Frontend – what is it? Why care?
Remember when HTML was just for the web? Nope, you could easily be asked to develop a desktop app with it as well. The frontend has changed dramatically in the past 6–8 years.
Web standards continuously change, every month brings something new, someone unveils a new tool that resolves all problems, and so on, and so on. Ever heard of Svelte? One year ago, nobody knew about it – today, according to the state of JS 2020 it has the highest interest of all front-end technologies, surpassing even Vue.js and React.JS – the language that was mainly created to support web browsers, now can be used even for solving hardware problems.
University front-end myths!
Myth #1: Front-end developers are not real programmers. Everyone can become a front-end developer.
I’ve heard this a couple of times from fellow students. Most of them think that front-end development is writing only plain HTML and some CSS and a small amount of JS. Names like code monkeys come up. Others see front-end development, as the last option, if nothing else (programming related) goes well. Things I often hear when it comes to front-end development:
– If I don’t succeed to learn C++ here at the university, I will probably become a front-end developer.
– I can always go to an academy and become a web developer.
– I don’t want to be a UI designer.
Of course, this is not true. The web is moving forward and the web that the university remembers has evolved — for the better. With technologies like React, Vue, Angular, front-end development is quite challenging and interesting.
Myth #2: There’s no computer science in frontend.
Not true. When new features are not part of the sprint developers spend most of their time fixing bugs and optimizing the existing code. Computation and memory resources are precious, given that most applications have to run on a wide range of devices. Developers often have to:
- Carefully choose the most efficient data structures
- Write side effect free (pure) functions
- Think about reducing any IO that might cause the application to slow down
- Always follow the SOLID principles and write clean code
- Think about future code extensibility
University computer science is a great bonus, knowing it can only help. And it helps with optimizations if the application is particularly heavy and has to run on mobile phones.
Myth #3: There is s no logic in frontend – it’s only HTML and CSS.
This is coming from fellow colleagues, who study mainly C++.
Couldn’t disagree more. These days the typical frontend has huge amounts of formerly back-end functionality, that is now exported to the frontend. We have persistent storage in the form of LocalStorage, indexDB for a client-side database, service workers for hijacking API requests and servicing them right on the client, webworkers for additional computational needs, websockets for real-time event based bidirectional communication, and the list goes on.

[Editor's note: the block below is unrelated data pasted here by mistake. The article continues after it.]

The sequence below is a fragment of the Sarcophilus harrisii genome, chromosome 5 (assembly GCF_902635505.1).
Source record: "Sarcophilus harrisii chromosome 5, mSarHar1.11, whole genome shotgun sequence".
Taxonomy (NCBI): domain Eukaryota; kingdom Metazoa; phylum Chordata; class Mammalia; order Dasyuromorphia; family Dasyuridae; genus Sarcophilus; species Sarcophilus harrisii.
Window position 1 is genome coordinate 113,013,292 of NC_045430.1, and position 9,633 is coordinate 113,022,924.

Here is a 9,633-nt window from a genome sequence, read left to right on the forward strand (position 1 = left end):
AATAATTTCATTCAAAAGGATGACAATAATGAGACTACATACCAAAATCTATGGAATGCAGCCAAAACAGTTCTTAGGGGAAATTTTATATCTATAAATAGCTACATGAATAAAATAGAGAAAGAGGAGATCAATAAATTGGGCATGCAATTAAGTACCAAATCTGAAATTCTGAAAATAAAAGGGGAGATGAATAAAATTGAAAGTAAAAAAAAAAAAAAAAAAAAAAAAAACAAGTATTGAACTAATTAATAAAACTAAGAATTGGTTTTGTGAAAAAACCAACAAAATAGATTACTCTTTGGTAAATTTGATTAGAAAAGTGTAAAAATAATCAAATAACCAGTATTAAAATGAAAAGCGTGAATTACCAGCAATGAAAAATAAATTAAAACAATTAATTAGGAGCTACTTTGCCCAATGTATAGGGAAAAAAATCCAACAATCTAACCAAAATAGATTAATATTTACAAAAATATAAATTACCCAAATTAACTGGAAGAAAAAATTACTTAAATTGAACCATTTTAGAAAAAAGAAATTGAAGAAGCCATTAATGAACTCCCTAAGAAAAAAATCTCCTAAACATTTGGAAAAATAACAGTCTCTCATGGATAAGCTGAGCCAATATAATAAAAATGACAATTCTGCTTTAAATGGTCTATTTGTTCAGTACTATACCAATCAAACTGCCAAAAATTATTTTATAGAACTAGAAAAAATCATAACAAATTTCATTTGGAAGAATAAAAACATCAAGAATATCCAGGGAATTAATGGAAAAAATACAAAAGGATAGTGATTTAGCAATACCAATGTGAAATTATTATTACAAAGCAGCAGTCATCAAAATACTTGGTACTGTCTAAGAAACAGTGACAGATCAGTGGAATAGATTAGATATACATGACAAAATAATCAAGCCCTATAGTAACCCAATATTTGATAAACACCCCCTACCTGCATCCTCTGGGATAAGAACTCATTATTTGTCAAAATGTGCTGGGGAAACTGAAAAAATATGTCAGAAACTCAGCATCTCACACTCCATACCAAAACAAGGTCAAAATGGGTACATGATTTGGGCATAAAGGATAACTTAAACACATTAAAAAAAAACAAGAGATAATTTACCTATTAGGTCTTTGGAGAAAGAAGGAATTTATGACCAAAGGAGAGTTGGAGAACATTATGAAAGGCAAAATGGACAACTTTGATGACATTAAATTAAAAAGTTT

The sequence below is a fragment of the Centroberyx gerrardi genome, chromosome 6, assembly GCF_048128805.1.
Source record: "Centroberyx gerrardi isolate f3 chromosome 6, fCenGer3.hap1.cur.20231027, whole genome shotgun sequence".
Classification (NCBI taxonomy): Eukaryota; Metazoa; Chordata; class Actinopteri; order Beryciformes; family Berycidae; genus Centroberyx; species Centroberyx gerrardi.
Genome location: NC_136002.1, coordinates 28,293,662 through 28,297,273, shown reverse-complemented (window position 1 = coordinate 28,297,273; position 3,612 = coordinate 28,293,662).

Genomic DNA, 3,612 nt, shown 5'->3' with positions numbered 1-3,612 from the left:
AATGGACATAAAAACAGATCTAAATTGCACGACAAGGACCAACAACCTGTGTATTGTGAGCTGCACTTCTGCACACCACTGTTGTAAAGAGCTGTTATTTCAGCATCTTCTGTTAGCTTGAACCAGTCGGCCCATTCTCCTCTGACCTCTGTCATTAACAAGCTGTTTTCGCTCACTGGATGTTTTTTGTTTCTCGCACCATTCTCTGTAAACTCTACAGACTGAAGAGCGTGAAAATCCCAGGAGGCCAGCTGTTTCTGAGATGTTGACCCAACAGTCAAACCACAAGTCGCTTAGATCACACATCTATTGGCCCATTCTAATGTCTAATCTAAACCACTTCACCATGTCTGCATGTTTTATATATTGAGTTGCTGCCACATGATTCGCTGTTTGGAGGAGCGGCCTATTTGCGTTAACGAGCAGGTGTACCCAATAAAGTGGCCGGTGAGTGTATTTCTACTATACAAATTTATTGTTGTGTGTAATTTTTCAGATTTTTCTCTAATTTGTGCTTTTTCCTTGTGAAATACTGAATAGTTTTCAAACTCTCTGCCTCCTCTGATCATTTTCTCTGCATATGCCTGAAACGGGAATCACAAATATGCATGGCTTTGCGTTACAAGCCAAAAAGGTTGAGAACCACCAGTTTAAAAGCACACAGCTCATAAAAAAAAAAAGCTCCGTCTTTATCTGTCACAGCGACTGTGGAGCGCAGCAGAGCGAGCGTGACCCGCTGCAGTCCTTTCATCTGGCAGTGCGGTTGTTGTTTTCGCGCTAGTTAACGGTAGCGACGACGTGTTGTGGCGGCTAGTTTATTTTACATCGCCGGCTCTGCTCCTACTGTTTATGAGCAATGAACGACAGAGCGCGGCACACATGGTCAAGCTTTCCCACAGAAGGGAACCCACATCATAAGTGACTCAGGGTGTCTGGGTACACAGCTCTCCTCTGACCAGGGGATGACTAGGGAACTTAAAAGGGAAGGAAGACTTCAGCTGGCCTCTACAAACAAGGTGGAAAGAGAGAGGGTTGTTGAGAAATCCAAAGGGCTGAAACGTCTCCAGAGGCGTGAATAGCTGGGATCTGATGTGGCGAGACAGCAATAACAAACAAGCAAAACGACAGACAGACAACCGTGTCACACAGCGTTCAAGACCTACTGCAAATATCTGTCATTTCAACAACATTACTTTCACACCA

There is more to do on the frontend than ever, and most of these things involve solving complex challenges, both from an infrastructure and programming perspective and needless to say, this is apart from the beautiful application that people will use, structured and styled in HTML and CSS respectively, that is also part of the frontend.
People usually don’t like CSS and find it hard, missing the logic of a standard programming language, error-prone, even not related to programming. None of that is true in modern browsers. We have auto prefixers, polyfills, and things that minimize the need for writing browser specific CSS. We spend less time wrestling with tools and more time solving the actual problem of designing the interface.
The problem is that front-end development is not something one can get a degree in. People can get a degree in computer science where they are taught to program in C++ or Java, with HTML, CSS, and JS being treated as second-class citizens. This can lead to some funny misunderstandings. But In the end, it will always come down to the person’s motivation.
Tanya Zheleva is a student at Sofia University. After a successful internship at Grafixoft, she was invited to accept the position of a software engineer. She loves physics and sports and is interested in React/Redux technologies.